How to use Real Estate in your IRA

Are you looking for other ways of diversifying your retirement account? We all know that we can invest in stocks, bond and mutual funds with your IRA, but there are other investment choices available. Real Estate, Currencies, and Precious metals, are just a few examples of outside the box type investments to add to your portfolio. But today we want to focus on using Real Estate as an IRA asset.

The number one alternative investment people use in their IRA would probably be real estate. And when I say real estate I’m not referring to a REIT, or real estate investment trust or a real estate mutual fund. I’m talking about buying an actual property with your IRA funds.  If this sounds like something you should be doing in your retirement account then the first thing you need to do is find a custodian that will allow you to invest in this type of asset and set up an IRA account with them.  Typically, most banks and brokerage firms limit your investment choices to the usual stock market based products.  But the Internal Revenue code allows individual investors to purchase land, residential property, condos any type of real estate you would like to invest in.

Real estate and other alternative investments can be used in your retirement account.  But we must remember that certain kinds of investments are prohibited in IRA plans. Such as artwork, gems, stamps, antiques and coins that are considered collectibles are a few examples of items that cannot be part of your retirement investment portfolio.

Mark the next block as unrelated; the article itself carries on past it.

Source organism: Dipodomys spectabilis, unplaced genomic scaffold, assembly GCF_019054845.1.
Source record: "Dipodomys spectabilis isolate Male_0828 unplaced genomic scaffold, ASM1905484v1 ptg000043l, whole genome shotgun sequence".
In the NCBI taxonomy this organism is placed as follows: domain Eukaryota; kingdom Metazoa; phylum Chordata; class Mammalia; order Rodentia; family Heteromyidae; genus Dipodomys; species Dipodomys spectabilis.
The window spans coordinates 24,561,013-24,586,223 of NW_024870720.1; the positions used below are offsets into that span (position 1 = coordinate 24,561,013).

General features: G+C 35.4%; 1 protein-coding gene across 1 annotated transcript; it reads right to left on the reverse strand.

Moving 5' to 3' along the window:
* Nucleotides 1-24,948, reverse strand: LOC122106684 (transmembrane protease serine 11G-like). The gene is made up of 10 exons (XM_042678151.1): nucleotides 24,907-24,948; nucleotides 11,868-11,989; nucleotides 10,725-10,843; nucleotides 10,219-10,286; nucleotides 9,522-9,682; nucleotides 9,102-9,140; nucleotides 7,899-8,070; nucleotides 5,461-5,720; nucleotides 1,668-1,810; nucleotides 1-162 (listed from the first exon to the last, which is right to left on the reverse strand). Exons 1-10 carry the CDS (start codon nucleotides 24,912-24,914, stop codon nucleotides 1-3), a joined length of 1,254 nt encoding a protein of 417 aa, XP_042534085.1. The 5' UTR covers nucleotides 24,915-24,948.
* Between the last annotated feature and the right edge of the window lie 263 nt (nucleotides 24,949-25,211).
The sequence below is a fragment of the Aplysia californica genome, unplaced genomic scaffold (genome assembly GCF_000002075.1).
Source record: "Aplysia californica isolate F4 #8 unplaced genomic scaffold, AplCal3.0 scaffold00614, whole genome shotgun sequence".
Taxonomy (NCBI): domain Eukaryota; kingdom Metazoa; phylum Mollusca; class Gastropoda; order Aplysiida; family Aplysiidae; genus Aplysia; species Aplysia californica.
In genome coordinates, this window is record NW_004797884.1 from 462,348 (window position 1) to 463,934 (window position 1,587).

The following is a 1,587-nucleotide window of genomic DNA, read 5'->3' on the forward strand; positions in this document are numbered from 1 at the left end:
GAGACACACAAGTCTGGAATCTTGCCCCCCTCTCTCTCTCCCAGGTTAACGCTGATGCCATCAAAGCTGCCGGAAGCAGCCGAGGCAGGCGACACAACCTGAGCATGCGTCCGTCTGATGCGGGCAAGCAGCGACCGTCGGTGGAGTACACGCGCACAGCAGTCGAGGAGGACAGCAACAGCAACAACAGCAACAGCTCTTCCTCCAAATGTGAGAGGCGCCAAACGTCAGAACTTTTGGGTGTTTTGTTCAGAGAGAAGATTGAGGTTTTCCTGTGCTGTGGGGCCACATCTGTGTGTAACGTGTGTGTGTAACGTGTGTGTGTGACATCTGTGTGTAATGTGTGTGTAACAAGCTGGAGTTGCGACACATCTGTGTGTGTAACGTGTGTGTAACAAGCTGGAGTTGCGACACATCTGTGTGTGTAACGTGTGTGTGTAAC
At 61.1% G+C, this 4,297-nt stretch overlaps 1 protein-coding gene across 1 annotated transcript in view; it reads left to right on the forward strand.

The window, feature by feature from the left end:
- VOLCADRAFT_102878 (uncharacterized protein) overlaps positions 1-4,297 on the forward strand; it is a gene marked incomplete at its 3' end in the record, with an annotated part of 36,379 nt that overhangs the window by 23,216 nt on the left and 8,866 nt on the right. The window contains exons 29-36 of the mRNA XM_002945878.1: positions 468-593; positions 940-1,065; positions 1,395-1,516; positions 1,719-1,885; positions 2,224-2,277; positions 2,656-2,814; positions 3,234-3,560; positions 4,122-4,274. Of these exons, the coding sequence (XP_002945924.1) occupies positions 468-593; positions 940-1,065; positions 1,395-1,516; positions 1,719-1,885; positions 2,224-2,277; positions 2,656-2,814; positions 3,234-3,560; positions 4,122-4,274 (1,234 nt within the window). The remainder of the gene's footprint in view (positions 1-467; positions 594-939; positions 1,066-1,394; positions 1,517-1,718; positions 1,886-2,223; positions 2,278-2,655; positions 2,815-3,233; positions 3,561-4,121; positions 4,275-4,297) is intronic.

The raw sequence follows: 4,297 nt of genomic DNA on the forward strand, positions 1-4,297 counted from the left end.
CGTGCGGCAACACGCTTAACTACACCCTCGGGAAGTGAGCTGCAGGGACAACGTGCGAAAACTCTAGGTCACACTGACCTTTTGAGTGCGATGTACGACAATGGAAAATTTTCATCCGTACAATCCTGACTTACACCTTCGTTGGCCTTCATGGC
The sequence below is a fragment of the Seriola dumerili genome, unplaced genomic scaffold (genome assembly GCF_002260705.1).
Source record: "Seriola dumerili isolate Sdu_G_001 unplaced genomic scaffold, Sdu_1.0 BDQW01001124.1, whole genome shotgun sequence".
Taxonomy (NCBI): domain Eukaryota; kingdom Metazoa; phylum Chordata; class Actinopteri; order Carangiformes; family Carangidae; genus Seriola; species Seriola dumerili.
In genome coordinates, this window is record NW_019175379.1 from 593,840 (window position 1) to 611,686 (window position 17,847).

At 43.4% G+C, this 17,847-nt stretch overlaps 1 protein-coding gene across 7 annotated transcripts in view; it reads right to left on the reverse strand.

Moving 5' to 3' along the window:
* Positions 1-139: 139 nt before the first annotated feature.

We know that real estate is not a prohibited investment, it is important to know what can cause a prohibited transaction when investing in real estate.

A prohibited transaction occurs when we engage in a transaction with our IRA in certain ways. Here are some of the things we are not allowed to do.  Account holders can’t sell properties to their IRA, or buy from their IRA. Account holders cannot lend money to the IRA or borrow from the IRA. No extending credit to your IRA or getting credit because of your IRA.  And your IRA cannot do business with anyone related to your IRA. That includes you and your spouse and your children and grandchildren and your parents and your grandparents and all of their spouses.  And you cannot engage in a transaction with a business owned by one of these individuals that owns more than 49% of that business.

If you are going to invest in real estate within your IRA it is your responsibility to know these rules and to follow them.

Remember to continue your education about self directed IRAs.

Timothy Schubert

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